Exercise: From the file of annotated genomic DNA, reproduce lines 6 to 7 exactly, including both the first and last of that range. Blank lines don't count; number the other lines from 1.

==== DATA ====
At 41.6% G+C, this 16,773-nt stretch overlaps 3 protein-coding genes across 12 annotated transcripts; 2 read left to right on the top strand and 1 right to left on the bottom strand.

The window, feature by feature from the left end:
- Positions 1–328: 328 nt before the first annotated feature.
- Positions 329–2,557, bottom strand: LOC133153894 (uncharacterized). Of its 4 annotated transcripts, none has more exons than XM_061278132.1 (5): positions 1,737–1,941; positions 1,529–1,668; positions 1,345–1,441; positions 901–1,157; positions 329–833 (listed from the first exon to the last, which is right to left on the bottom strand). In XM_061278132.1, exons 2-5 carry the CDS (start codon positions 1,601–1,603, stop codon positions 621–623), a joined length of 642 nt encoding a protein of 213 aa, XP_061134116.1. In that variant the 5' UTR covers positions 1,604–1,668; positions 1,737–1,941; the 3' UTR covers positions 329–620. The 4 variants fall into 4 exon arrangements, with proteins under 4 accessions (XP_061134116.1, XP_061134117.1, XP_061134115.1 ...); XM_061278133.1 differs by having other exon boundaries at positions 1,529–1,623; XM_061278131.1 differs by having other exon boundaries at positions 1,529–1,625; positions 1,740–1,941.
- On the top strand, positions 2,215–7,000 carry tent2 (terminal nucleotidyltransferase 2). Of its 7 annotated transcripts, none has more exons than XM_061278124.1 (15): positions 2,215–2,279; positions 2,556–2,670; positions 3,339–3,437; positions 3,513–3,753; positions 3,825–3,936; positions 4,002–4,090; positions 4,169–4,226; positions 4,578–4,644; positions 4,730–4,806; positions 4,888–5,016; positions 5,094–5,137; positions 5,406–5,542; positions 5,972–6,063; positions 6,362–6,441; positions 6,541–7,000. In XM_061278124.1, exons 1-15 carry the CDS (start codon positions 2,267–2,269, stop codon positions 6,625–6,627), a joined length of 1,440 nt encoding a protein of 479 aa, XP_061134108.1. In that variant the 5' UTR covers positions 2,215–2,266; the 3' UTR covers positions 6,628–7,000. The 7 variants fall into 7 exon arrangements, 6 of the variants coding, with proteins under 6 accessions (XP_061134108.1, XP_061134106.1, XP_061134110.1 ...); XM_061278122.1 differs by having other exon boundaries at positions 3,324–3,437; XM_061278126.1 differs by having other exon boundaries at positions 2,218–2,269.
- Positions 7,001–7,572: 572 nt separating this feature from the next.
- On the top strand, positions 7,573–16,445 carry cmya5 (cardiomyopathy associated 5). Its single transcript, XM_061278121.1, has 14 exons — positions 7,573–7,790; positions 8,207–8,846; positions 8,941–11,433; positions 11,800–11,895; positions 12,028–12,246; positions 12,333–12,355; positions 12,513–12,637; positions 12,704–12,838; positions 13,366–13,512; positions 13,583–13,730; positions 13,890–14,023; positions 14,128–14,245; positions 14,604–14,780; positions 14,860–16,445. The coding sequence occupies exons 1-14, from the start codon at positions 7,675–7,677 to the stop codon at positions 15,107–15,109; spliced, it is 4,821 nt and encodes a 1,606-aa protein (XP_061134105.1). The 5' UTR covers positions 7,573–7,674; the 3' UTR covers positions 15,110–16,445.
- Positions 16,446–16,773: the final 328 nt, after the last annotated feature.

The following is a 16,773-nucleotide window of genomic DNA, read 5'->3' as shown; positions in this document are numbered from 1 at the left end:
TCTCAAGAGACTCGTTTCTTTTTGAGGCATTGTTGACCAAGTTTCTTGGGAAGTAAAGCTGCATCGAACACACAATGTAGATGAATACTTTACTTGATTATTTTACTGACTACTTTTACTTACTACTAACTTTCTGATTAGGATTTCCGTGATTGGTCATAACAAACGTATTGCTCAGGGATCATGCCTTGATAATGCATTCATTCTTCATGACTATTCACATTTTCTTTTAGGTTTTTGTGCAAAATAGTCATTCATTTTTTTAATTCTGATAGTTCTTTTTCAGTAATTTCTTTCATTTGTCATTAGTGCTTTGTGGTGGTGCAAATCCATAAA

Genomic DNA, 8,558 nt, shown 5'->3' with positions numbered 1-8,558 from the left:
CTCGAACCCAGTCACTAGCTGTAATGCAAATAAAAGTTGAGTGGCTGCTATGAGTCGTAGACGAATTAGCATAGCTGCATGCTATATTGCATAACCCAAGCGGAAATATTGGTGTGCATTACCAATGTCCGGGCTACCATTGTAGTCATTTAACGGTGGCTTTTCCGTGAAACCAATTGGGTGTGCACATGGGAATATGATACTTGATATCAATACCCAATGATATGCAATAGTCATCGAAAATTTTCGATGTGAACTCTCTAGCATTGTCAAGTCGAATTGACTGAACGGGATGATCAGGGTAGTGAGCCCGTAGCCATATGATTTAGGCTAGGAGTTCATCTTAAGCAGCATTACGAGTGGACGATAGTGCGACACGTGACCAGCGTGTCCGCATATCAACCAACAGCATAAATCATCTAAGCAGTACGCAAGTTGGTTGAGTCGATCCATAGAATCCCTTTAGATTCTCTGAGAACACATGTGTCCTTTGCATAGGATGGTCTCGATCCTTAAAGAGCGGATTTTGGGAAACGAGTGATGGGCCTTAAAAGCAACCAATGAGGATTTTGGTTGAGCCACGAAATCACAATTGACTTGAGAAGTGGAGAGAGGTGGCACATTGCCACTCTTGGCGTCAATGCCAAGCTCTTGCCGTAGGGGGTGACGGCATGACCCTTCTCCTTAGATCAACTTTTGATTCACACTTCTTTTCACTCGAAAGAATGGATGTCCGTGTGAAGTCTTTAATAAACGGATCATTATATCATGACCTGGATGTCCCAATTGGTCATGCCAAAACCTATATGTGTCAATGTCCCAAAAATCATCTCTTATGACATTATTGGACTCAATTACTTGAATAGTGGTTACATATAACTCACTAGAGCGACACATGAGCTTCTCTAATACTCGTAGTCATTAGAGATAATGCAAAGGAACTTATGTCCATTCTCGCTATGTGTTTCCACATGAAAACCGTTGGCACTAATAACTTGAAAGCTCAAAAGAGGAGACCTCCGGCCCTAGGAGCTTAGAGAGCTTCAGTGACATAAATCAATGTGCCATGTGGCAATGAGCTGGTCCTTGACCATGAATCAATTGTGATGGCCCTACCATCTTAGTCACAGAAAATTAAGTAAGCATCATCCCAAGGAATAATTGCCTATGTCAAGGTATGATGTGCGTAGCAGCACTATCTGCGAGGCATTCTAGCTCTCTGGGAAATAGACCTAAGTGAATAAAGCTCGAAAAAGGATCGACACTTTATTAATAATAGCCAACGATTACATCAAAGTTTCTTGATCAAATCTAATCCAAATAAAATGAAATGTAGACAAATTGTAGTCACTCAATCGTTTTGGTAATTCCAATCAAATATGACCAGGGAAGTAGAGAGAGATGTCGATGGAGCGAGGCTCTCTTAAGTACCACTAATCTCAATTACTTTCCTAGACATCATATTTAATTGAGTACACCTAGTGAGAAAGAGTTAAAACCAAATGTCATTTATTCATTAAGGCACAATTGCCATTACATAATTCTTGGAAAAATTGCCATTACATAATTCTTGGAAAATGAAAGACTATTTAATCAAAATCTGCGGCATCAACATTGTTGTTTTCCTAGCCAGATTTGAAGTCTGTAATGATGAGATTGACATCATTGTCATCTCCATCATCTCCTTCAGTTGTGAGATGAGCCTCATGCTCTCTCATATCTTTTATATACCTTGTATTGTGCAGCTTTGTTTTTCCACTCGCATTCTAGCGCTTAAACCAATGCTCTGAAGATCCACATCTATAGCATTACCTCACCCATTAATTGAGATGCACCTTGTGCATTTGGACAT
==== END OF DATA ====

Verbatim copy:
- Positions 7,001–7,572: 572 nt separating this feature from the next.
- On the top strand, positions 7,573–16,445 carry cmya5 (cardiomyopathy associated 5). Its single transcript, XM_061278121.1, has 14 exons — positions 7,573–7,790; positions 8,207–8,846; positions 8,941–11,433; positions 11,800–11,895; positions 12,028–12,246; positions 12,333–12,355; positions 12,513–12,637; positions 12,704–12,838; positions 13,366–13,512; positions 13,583–13,730; positions 13,890–14,023; positions 14,128–14,245; positions 14,604–14,780; positions 14,860–16,445. The coding sequence occupies exons 1-14, from the start codon at positions 7,675–7,677 to the stop codon at positions 15,107–15,109; spliced, it is 4,821 nt and encodes a 1,606-aa protein (XP_061134105.1). The 5' UTR covers positions 7,573–7,674; the 3' UTR covers positions 15,110–16,445.